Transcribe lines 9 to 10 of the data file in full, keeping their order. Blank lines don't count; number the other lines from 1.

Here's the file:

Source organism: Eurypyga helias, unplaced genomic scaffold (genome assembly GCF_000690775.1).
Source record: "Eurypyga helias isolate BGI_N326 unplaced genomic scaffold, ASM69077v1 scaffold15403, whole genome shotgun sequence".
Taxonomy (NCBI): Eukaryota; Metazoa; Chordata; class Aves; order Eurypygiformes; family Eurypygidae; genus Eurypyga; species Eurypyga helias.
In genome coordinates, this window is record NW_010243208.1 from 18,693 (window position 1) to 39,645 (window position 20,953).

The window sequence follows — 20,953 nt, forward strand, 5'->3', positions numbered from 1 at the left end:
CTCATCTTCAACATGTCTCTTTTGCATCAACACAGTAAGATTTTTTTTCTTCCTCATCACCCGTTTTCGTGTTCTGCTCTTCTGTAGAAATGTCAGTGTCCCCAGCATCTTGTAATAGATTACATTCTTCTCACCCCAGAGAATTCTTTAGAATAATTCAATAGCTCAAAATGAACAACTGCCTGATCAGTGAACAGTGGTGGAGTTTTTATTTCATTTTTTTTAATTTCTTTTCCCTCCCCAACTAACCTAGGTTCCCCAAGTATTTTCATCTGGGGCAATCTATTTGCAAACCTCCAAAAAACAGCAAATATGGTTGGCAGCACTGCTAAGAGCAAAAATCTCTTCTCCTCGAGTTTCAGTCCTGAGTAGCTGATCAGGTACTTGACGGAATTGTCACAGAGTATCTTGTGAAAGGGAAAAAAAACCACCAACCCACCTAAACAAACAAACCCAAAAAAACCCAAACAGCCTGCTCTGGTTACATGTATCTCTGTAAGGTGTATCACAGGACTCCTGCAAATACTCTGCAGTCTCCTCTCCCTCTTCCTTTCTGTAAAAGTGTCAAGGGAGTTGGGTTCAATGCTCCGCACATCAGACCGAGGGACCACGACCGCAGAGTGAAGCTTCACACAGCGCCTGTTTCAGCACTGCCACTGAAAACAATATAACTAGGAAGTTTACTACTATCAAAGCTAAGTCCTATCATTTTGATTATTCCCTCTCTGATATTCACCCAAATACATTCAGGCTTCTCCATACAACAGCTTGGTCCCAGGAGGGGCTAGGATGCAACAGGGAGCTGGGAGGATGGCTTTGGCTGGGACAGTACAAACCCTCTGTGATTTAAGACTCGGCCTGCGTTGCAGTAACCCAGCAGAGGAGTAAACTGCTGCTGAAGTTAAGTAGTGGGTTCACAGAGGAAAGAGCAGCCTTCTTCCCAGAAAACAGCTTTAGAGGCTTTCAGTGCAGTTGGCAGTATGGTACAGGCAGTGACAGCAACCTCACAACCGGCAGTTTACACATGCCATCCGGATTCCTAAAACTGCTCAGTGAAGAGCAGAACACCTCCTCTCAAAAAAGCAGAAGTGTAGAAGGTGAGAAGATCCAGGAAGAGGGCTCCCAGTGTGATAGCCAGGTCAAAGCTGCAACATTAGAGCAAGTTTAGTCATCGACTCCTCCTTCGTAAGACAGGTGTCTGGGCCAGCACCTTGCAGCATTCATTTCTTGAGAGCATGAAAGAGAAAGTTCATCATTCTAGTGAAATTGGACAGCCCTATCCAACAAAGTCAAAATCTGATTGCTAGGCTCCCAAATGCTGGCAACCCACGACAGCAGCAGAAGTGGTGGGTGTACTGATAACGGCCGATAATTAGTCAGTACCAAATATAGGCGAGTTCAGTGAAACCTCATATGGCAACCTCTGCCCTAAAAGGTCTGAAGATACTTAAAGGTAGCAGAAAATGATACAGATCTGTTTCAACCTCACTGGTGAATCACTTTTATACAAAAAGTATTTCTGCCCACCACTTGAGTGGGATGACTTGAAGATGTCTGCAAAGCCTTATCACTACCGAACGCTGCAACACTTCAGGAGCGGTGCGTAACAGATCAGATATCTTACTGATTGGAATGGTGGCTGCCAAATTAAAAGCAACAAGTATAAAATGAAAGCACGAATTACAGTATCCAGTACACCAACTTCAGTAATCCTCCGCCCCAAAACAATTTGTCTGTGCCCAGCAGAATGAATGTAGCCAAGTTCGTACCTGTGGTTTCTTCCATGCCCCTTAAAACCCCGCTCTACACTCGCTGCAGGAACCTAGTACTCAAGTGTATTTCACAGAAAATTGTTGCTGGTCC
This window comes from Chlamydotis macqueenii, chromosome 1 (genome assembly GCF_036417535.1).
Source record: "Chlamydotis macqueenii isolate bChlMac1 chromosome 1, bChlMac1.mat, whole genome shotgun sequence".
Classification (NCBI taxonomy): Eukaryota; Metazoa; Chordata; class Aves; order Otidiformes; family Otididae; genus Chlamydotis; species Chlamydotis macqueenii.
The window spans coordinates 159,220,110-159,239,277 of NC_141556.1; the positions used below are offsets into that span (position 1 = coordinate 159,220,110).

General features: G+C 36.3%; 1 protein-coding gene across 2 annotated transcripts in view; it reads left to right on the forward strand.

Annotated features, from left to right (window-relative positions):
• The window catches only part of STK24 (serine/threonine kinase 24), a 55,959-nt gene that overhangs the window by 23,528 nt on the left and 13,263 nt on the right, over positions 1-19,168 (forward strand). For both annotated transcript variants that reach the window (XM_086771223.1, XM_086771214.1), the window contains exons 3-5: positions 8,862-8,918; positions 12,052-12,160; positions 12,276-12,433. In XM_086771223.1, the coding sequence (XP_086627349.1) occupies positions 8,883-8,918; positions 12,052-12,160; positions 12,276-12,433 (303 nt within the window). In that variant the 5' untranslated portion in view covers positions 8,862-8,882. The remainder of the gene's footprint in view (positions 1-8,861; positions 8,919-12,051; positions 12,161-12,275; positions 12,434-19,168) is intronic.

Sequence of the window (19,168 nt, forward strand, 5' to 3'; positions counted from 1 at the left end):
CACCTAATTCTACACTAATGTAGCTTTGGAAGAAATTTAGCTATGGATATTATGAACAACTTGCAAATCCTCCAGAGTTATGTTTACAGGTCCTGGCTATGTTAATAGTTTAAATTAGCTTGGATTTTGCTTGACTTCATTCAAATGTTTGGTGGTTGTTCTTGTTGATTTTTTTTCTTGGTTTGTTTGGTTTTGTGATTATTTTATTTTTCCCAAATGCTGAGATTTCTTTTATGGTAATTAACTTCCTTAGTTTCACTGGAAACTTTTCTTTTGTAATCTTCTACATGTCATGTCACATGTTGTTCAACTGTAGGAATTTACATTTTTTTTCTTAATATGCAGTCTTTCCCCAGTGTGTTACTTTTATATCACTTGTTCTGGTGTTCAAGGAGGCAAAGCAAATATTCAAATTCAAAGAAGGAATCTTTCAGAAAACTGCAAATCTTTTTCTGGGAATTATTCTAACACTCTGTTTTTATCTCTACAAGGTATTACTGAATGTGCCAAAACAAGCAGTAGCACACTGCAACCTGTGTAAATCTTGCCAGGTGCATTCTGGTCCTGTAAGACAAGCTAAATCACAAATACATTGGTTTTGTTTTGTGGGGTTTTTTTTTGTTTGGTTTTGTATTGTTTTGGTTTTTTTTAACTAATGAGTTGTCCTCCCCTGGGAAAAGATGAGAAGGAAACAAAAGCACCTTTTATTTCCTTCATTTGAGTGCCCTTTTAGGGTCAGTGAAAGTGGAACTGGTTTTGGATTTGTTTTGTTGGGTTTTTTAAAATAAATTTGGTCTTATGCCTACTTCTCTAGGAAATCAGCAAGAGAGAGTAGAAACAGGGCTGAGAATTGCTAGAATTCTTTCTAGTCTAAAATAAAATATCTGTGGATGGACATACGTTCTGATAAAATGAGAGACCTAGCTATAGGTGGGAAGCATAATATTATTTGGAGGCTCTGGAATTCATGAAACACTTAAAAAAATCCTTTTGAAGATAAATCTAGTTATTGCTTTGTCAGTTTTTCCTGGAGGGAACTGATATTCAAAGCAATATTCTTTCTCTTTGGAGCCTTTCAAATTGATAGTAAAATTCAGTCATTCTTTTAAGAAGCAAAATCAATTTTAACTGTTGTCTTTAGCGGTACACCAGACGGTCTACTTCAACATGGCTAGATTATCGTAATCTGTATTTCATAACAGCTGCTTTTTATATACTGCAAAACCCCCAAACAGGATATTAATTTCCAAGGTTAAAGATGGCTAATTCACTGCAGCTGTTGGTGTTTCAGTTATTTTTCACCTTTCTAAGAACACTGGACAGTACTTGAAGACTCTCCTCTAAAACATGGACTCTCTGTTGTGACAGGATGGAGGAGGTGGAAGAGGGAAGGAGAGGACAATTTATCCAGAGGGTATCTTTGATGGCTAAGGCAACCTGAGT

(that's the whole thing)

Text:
Classification (NCBI taxonomy): Eukaryota; Metazoa; Chordata; class Aves; order Otidiformes; family Otididae; genus Chlamydotis; species Chlamydotis macqueenii.
The window spans coordinates 159,220,110-159,239,277 of NC_141556.1; the positions used below are offsets into that span (position 1 = coordinate 159,220,110).